When you seek therapy, you do so believing that something isn’t quite right. It might be a work issue, a relationship conflict, or a problem you have with yourself. It might also be because other people notice something about you, repeatedly, that you feel finally needs addressing.
Do you find yourself getting the same feedback from friends and romantic partners over and over again? Perhaps some of that feedback is:
- You are difficult to communicate with
- You have anger problems
- You cannot see things from another person’s perspective
- You cause dramas
- You struggle to keep meaningful friendships
- You’re mean or spiteful
- You’re difficult to reason with
Any of these sound familiar?
If so, perhaps you could be splitting.
What is splitting?
Splitting is a term that refers to an ego defence mechanism. It is where a person views the world in extreme opposites (good vs bad, positive vs negative / black and white thinking). When you do this, you might find you have high conflict relationships, extreme mood swings, lots of drama and short term friendships. Splitting behaviours often begin in childhood as a coping mechanism. If a child is unable to understand the confusing combination of nurturement and unresponsiveness in a caregiver, splitting behaviours emerge. It can also be a response to trauma. Splitting is undoubtedly a destructive habit and one that can be healed with therapy.
Are you using black and white thinking?
The most common sign of splitting is the use of black and white thinking. The nuances of life are often missed, with people or situations being wholly good or wholly bad, with no grey area. It can lead to ‘catastrophising’ – reacting to a complex situation as though it is the end of the world, as well as various other behaviours.
Let’s look at an example of this.
Dan is friends with Mark and he owes Mark some money. Dan is struggling financially and is finding it hard to pay Mark back. Mark is getting increasingly frustrated about this, especially as he noticed Dan recently went on holiday and was bragging about his new shoes on Facebook – indicating that he does have some funds. Mark has bills to pay and Dan’s unwillingness to pay debt is troubling him. Eventually, he confronts Dan about his spending and lack of accountability over repaying the money. Dan begins splitting. Dan thinks Mark is appalling for challenging his behaviours, because that’s not what friends do. He flies into a fit of rage, calls Mark names and blocks his number. He says mean things about Mark to other people and calls Mark controlling and spiteful. Eventually, he has such a low view of Mark, that he no longer believes he should need to pay Mark back his money because he doesn’t deserve it. He believes their friendship was worth more than money but Mark has failed to see this and subsequently ruined it.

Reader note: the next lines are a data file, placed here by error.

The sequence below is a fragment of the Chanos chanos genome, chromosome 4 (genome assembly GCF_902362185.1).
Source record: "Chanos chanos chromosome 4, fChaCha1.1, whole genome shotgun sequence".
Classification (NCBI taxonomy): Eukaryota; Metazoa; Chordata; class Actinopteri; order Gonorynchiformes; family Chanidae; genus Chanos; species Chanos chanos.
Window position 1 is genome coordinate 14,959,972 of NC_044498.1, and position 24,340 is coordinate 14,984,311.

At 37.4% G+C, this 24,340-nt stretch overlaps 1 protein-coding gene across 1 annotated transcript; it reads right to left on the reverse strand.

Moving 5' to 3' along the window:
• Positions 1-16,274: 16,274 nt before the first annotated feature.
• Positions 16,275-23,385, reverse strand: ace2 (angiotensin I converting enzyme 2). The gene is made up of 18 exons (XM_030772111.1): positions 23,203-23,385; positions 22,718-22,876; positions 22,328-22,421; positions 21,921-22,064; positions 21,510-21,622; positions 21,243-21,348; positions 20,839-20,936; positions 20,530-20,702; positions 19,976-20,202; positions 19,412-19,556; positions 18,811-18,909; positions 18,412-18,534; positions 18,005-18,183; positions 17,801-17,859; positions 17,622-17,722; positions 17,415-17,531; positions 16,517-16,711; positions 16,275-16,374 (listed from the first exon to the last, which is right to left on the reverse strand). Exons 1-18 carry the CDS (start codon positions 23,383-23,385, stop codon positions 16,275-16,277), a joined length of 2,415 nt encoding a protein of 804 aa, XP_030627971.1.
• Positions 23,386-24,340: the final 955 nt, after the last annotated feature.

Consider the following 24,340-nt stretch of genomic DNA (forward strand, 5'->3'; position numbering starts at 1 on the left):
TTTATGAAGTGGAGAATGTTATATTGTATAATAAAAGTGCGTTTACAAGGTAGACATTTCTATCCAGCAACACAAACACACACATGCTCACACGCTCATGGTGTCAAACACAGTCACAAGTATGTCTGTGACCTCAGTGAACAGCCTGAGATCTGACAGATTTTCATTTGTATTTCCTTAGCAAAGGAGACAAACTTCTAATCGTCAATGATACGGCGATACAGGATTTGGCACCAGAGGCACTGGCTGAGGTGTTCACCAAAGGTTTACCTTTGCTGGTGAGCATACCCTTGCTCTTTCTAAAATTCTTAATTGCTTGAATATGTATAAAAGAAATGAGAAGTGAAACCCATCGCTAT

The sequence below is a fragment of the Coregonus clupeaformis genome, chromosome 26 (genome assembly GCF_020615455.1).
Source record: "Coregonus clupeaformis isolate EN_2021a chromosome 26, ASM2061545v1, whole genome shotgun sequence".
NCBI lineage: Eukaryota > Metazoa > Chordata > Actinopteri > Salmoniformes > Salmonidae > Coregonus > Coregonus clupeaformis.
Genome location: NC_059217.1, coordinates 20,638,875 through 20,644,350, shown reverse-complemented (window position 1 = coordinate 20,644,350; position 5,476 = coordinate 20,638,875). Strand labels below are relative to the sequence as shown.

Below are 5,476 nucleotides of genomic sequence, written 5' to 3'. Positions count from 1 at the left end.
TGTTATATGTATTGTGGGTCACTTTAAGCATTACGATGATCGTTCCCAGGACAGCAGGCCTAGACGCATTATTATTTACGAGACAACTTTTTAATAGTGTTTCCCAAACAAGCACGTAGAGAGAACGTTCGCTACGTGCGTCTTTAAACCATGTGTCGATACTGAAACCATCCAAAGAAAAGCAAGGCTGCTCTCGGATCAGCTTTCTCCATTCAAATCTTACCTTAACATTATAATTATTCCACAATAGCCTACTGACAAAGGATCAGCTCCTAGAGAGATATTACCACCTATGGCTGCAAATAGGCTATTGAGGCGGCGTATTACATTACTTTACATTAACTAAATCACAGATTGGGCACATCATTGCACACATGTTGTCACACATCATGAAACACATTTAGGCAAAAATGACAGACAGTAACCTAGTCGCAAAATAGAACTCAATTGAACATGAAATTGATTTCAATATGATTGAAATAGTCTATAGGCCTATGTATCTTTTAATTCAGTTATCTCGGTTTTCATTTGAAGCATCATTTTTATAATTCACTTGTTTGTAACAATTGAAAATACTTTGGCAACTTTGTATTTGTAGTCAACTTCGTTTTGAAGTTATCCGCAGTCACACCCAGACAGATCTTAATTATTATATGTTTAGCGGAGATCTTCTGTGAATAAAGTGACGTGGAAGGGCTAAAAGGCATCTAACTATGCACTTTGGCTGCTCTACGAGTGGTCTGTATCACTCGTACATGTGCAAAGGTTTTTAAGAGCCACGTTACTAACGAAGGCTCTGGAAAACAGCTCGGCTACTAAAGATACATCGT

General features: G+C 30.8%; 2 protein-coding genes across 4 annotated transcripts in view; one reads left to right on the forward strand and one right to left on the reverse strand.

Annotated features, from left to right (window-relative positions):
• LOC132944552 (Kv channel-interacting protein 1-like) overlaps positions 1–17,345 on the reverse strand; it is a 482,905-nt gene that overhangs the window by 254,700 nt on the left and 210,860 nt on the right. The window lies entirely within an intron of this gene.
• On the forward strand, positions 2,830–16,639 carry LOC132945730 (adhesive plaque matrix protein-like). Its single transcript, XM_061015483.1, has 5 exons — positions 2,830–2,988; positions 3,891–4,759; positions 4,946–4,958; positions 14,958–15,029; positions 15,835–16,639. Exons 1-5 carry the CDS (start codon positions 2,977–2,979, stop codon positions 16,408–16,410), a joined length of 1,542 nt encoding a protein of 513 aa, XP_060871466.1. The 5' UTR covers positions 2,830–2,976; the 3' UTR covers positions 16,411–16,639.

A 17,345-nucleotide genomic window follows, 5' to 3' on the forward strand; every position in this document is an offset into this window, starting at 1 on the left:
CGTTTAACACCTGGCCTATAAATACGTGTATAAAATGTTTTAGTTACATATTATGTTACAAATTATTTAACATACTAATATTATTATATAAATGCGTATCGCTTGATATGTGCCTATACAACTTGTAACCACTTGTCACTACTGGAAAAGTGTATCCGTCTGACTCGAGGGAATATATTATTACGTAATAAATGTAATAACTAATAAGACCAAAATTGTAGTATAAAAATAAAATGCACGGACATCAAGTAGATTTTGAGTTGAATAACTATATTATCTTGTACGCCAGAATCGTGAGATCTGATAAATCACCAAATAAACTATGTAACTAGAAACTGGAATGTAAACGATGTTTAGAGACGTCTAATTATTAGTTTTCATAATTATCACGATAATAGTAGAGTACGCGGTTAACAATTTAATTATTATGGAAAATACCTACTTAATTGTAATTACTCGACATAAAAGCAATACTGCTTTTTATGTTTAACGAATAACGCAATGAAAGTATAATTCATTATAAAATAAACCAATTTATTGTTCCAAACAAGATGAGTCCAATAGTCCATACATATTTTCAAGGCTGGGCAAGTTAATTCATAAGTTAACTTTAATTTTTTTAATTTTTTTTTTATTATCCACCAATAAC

In this scenario, what would Mark say about Dan’s behaviour? He would say:
- Dan has acted in an entitled way
- Dan has failed to view the situation from Mark’s perspective
- Dan has become angry over what is a fair and just piece of feedback
- Dan has villainised Mark and made himself the victim
- Dan has gone from friend to enemy in a short space of time
Essentially, Dan is splitting. By using the ‘all or nothing’ mentality, he has failed to see that Mark has been patient, that Mark has his own financial needs, and that Mark is only trying to resolve the situation so that everybody is happy.
In therapy, Dan and I would talk about this scenario in greater depth. We would examine the Dan / Mark relationship in the context of the drama triangle (where we play certain roles within a conflict) or transactional analysis (where we examine the parent / child / adult roles in relationships).
The good news is, even if you are the person who is splitting, there is help available and a way out of this trapping mentality.
Getting the support you need
We can also go for a walk.
Whichever help and support you need, my pledge to you is consistent.
Book a free 15 minute conversation, which is all you need to begin your journey. We will talk about where you are now, where you want to be, and how I can help you get there.